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Reflections: The Mesa Art Show

2019-09-25 1:32 PM | Anonymous

“Art is not what you see, but what you make others see.”

– Edgar Degas

On the first Friday of every month, a new art exhibit opens at Cruces Creatives as part of the Downtown Art Ramble. Over the past year, most of the exhibits have been for beauty and enjoyment— on September 6, the art show also aimed to help protect the environment.

This special exhibit was part of a partnership with the Meetings for Environmentally Sustainable Agriculture (MESA) Project, which draws on grant funding from ArtPlace America to host free gourmet meals where stakeholders in the agricultural sector can share knowledge and make business and research partnerships (especially for projects that reduce water use, protect soils, or bring other environmental and economic benefits). So far, the MESA Project has used culinary arts to bring together over 250 farmers, ranchers, agricultural scientists, policy makers, chefs, food distributors, and other stakeholders in the local agricultural system; the MESA Art Show, open to everyone, used culinary, visual, and performing arts to spur reflection and discussions about the connections among agriculture, the environment, and our community in Doña Ana County.

Like every MESA event, food was a big part of the MESA Art Show. Chala’s Wood Fired Grill brought a smorgasbord of tapas—goat cheese and tomato tarts, roasted vegetables, roasted sausage; cream cheese, pecan, and green chile; and more—many of which were made with locally sourced ingredients.

Of course, the main event of the night was the revealing of two art exhibits: “This Land” by Deborah Burian and the “MESA Art Show” itself, by multiple local artists. Both exhibits shared the purpose to bring attention to the intersections between environment and agriculture; to remind us of where our food comes from as well as the need to protect our lands and our natural beauties. Whether the art pieces were paintings, panoramas, or sculptures with punny titles, the two exhibits brought a combined beauty that brought a wondrous question: why do we take our world, what it offers, and those who work its ground for granted?

One of the exhibits also incorporated an interactive element. On a wall, multiple pictures of the same empty garden were lined up in rows. Sharpies of various colors were lined up to the right of them, and above them, “Draw what you would like to see grow!” was painted on the wall. The empty plots soon became filled throughout the night, some people drawing real plants and others drawing plants from fiction or just their imagination. Others didn’t draw plants at all, rather drawing things like rockets, UFOs with aliens, or drew the Organ Mountains in the photo’s background. Using a purple sharpie, I drew a grape vine, adding a more simple but fun picture to the collection. Although at first just a assembly of the same photo, the wall would soon showcase a flourishing garden of creativity.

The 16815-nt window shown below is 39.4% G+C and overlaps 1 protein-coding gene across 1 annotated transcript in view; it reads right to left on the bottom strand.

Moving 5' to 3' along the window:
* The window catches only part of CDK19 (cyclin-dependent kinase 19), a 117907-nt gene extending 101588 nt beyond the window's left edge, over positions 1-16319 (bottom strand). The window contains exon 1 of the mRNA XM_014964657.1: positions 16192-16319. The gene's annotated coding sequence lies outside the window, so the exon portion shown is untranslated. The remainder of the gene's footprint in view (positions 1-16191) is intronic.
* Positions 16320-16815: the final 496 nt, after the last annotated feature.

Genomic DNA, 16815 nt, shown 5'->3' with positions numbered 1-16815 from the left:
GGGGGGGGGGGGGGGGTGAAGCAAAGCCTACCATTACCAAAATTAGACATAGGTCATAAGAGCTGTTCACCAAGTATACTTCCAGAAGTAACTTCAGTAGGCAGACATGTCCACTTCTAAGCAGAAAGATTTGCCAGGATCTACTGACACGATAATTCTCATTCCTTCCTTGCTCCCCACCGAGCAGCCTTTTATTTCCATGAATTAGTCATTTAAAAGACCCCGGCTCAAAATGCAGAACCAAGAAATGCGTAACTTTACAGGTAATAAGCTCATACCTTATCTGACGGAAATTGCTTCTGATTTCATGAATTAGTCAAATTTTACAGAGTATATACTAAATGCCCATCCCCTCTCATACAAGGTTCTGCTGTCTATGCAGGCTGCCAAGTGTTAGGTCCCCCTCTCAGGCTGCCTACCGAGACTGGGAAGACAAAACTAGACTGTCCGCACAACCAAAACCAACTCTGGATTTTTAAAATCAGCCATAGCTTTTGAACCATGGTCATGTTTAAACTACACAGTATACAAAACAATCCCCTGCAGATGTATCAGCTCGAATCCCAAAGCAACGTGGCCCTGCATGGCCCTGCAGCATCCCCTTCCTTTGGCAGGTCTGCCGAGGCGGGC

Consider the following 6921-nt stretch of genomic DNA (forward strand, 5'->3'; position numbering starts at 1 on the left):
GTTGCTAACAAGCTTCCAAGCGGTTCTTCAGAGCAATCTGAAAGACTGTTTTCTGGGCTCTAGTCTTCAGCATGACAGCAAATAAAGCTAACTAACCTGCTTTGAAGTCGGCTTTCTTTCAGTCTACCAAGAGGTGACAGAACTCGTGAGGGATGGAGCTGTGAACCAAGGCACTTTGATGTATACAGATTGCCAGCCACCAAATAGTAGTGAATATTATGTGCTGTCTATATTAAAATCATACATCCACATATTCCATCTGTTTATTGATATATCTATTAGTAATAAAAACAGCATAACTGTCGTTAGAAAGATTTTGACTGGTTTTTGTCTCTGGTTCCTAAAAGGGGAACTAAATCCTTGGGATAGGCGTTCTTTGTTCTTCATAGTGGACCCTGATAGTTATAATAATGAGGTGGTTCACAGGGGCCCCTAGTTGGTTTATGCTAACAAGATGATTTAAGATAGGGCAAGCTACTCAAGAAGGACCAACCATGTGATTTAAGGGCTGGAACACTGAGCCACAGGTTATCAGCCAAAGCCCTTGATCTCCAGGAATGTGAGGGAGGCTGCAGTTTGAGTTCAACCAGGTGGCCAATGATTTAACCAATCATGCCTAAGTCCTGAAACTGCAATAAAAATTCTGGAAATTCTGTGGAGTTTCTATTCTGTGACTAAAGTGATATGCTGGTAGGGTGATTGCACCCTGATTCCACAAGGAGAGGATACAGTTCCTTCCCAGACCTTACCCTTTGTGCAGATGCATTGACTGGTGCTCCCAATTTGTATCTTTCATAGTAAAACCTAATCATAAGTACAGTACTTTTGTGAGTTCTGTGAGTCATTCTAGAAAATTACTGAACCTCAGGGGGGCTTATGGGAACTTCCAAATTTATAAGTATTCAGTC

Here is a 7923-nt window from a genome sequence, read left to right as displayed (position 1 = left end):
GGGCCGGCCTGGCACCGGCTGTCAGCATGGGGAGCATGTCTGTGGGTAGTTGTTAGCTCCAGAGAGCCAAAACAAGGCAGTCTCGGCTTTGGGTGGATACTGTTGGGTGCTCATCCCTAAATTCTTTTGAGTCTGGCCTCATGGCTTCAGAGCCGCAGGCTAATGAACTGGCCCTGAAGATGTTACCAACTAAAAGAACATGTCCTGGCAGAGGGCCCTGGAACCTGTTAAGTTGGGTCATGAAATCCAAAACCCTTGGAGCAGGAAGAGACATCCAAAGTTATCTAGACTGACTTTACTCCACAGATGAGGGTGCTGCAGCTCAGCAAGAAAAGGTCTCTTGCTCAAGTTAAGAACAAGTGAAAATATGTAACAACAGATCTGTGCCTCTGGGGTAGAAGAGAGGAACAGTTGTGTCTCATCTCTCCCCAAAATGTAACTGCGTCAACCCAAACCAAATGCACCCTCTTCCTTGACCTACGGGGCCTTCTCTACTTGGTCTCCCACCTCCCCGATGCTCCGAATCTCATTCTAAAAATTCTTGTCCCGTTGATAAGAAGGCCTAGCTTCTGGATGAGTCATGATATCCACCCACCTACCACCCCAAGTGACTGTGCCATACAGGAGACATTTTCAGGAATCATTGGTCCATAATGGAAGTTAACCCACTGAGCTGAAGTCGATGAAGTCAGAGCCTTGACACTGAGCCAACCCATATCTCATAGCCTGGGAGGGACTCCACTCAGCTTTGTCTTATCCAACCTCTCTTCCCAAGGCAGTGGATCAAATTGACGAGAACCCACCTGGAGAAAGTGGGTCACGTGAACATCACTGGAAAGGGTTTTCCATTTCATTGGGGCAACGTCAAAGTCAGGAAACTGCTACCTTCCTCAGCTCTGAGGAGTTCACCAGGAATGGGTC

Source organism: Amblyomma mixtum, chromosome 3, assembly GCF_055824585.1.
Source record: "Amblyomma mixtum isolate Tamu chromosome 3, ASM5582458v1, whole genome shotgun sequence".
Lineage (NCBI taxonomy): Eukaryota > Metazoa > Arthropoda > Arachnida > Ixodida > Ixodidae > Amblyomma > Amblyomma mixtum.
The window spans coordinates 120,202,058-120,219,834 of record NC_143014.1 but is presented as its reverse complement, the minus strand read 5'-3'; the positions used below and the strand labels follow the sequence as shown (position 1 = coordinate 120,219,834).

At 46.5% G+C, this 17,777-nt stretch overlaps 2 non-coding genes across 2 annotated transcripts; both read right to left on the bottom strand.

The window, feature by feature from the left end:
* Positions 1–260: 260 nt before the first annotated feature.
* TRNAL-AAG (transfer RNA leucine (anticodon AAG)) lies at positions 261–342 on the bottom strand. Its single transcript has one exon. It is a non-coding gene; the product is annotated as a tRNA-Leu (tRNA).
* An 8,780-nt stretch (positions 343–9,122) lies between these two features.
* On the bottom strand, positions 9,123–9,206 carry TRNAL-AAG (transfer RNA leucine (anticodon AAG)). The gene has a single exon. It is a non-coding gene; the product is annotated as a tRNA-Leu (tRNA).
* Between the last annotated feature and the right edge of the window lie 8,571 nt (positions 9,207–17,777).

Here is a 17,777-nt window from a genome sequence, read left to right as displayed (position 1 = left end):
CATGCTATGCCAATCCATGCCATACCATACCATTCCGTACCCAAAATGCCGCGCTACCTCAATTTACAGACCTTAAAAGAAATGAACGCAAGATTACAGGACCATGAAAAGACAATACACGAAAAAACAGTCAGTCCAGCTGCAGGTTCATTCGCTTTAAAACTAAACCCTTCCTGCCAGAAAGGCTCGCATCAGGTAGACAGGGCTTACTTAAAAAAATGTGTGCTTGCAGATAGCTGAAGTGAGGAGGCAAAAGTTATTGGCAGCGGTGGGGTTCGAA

The participatory mural was a popular section of the event for adults and kids alike as we all worked together to finish it. The mural was paint-by-numbers, allowing everyone to help paint no matter their artistic experience, and depicted various fruits and vegetables sprawled across the break-room wall. I helped fill in the black outline of one of such fruits to find that I should have been less focused on the concept of paint-by-numbers and more on the concept of paint-within-the-lines. No matter my own unsteady hand, the mural turned out to be a fun and colorful piece of art that is both enjoyable to look at and enjoyable to reminisce about. It certainly adds some vibrancy to the Cruces Creative break-room!

The music was particularly compelling and would be my personal favorite part of the event. Before and after the open-mic, the musical duo, The Old-Time Pharmaceuticals, kept the audience’s ears filled with nature-themed traditional ballads and original songs that were often catchy to the point that it was hard to not sing along, although later there would be a few melodies with the invitation to the audience to do so. The open-mic itself led to a variety of singers and performers with various instruments, providing songs of various topics, such as love, mourning and remembrance, nostalgia, and hope. Whether by The Old-Time Pharmaceuticals or the volunteer performers, the night was filled with songs of nature, farm life, lullabies, and sea shanties in the quiet desert.

No matter shown through the voice of a song or through the paint on a canvas, art and the celebration of it remained the focus of the night. Each exhibit showed pieces that reflected the values and stories of the artists, but more importantly brought out the values and stories of we who saw them as we found our own meanings in them and merged them with the artists’ to create something new. Each piece brought something new to the collection, and it was a privilege to be able to be one of the first to see them revealed.

Overall, the MESA Art Show was a fantastic time of exportation and wonder, starting September off not with a bang but with song. I was able to meet so many new people in our community in a short amount of time, being able to bond over a common interest in the appreciation of art, as we shared in the great food and great company that the event offered.

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